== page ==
Deadly risks increase for workers abroad
A tiny young woman crouches just outside the airport, crying softly into her thin shawl. It’s cold, but her sleeping toddler is warm in her arms.
Travelers swarm around: Himalayan trekkers load up expedition backpacks. A Chinese tour group boards a bus. A dozen flight attendants in crisp blue suits and heels click by.
Saro Kumari Mandal, 26, covers her head completely, a bundle of grief.
Hundreds of young Nepali men wave goodbyes. On this day 1,500 fly out of the Kathmandu airport for desperately needed jobs, mostly in Malaysia, Qatar or Saudi Arabia. But on this day, too, six come back in wooden caskets, rolled out of baggage claim on luggage carts.
Scrawled in black marker on one: “Human Remains, Balkisun Mandal Khatwe”. Saro’s husband.
The number of Nepali workers going abroad more than doubled after the country began promoting foreign labor in recent years: from about 220,000 in 2008 to about 500,000 in 2015. The number of deaths among those workers has risen much faster. One out of every 2,500 workers died in 2008; last year, one out of every 500 died, according to an Associated Press analysis of data released by Nepal’s Ministry of Labor and Employment.
In total, more than 5,000 workers from the small country have died working abroad since 2008 — more than the number of United States troops killed in the Iraq war.
The causes are often listed as natural death, heart attack or cardiac arrest — the men go to bed after an exhausting day of work and never wake up. That’s what Saro was told happened to Balkisun, who was a construction worker in Doha, Qatar, building a highway for the 2022 football World Cup, when he died.
Now medical researchers
If my hands and legs could move I would do something, but I can’t do anything.” Salit Mandal, worker who fell from a bunk in Malaysia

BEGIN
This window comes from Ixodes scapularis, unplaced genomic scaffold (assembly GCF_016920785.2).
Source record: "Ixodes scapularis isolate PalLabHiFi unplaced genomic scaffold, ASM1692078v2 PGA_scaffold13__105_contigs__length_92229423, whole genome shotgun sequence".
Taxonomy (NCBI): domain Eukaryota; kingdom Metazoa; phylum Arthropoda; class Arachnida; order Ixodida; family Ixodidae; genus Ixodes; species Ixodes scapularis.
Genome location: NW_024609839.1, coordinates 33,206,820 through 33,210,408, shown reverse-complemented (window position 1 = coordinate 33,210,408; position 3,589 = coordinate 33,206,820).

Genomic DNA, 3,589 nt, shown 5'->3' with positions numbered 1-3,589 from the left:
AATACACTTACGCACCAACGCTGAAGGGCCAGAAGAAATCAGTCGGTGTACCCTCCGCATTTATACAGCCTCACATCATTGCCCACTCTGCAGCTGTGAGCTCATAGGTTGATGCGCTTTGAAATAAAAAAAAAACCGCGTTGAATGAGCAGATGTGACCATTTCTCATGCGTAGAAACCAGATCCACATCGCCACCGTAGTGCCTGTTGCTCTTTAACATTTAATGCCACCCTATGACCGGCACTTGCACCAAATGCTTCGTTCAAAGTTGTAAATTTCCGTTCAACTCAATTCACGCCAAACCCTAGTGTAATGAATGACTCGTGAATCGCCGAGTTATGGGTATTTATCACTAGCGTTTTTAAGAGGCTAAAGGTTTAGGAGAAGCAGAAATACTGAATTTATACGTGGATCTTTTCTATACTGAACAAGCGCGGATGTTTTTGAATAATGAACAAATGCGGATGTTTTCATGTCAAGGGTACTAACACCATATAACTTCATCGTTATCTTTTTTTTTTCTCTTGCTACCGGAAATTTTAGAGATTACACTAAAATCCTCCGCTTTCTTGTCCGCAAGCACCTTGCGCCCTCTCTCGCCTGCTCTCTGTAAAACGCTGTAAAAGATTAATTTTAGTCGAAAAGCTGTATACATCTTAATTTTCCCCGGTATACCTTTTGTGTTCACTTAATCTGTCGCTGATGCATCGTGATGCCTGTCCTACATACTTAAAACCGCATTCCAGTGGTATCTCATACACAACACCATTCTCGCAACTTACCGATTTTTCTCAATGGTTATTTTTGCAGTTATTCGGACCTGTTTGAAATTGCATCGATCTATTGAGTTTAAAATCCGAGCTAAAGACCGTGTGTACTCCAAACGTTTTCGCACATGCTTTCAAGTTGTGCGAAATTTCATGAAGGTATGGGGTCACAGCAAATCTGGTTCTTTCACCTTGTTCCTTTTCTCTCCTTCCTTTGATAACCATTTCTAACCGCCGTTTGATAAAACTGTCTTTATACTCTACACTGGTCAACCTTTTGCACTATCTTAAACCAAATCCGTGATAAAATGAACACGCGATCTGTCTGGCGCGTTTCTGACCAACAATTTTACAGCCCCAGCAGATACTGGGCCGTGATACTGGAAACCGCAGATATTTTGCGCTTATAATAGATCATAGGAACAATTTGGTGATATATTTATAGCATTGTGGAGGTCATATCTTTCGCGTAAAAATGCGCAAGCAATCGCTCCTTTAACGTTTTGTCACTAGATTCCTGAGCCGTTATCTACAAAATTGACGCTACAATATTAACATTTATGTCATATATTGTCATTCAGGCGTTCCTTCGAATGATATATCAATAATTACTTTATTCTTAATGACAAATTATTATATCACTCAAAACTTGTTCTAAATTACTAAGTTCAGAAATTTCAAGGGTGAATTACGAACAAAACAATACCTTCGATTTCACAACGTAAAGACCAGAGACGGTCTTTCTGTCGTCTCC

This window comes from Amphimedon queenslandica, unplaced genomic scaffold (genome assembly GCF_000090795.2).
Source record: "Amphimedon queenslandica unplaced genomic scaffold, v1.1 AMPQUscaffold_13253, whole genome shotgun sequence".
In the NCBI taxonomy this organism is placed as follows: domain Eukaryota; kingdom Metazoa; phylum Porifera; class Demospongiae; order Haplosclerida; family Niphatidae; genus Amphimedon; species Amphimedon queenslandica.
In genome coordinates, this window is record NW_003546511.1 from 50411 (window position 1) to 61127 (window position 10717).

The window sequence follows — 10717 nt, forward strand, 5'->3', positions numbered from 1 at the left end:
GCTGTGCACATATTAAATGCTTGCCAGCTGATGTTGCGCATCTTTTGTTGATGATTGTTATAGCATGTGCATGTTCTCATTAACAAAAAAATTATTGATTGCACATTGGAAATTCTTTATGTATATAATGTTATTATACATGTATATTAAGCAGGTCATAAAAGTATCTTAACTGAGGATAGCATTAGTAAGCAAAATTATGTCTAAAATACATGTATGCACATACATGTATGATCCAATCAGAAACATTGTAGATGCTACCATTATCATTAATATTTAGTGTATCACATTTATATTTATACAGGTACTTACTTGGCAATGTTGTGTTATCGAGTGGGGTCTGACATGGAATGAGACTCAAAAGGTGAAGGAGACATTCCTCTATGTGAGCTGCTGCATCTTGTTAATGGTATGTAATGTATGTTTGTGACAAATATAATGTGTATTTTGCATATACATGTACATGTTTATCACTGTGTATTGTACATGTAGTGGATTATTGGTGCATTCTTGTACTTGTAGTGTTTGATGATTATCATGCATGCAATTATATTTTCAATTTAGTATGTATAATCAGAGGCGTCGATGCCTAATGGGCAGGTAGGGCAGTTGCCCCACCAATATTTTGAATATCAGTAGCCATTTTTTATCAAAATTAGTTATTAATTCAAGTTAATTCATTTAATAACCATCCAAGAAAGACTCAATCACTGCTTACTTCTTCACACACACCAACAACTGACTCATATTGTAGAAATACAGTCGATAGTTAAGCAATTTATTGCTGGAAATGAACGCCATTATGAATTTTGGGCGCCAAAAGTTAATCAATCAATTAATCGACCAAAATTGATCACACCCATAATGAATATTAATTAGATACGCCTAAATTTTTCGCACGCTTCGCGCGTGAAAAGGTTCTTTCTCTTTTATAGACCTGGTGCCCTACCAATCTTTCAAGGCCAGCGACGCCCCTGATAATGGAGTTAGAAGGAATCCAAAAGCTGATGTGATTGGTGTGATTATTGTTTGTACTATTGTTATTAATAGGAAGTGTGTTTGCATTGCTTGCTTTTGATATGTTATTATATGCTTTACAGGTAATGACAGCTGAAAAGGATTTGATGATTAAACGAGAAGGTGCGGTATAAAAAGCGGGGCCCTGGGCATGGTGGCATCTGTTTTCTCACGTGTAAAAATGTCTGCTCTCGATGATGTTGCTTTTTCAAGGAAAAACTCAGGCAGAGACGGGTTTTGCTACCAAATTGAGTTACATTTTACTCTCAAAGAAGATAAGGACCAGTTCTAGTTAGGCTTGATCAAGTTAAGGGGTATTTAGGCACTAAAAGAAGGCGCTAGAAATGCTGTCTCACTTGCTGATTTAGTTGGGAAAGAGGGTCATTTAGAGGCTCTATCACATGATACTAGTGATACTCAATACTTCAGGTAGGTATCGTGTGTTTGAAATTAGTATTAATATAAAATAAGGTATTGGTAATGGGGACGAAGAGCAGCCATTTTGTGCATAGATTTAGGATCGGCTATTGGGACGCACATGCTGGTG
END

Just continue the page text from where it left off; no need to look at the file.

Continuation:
say these deaths fit a familiar pattern: every decade or so, dozens, or even hundreds, of seemingly healthy migrant Asian workers start dying in their sleep. The suspected killer even has a name: Sudden Unexplained Nocturnal Death Syndrome.
About 10 percent of Nepal’s 28 million residents work abroad. They send back more than $6 billion a year, 30 percent of the country’s revenues. Only Tajikistan and Kyrgyzstan are more dependent on foreign earnings.
The migrants pay recruiters about $1,100 for the jobs. If they’re not tricked out of their earnings — and some are — they can send home about $300 a month.
Some come back maimed or disabled, like Salit Mandal, who rolled off a thirdlevel bunk in Malaysia and smashed in his skull. He’s in debt, partially paralyzed and lives with his parents.
“I have no idea what I’m going to do, how I’m going to raise them, because I can’t move,” he says, gazing at his three children. “If my hands and legs could move I would do something, but I can’t do anything at all.”
At Balkisun’s village, his wife falls screaming and crying onto the road and is carried inside. About 50 men carry his body to a river on a bamboo platform.
His young son is purified, dipped naked in the river. He’s wrapped in white cloth. And with his uncles’ hands guiding his own, he takes a bundle of burning twigs and lights his father’s funeral pyre.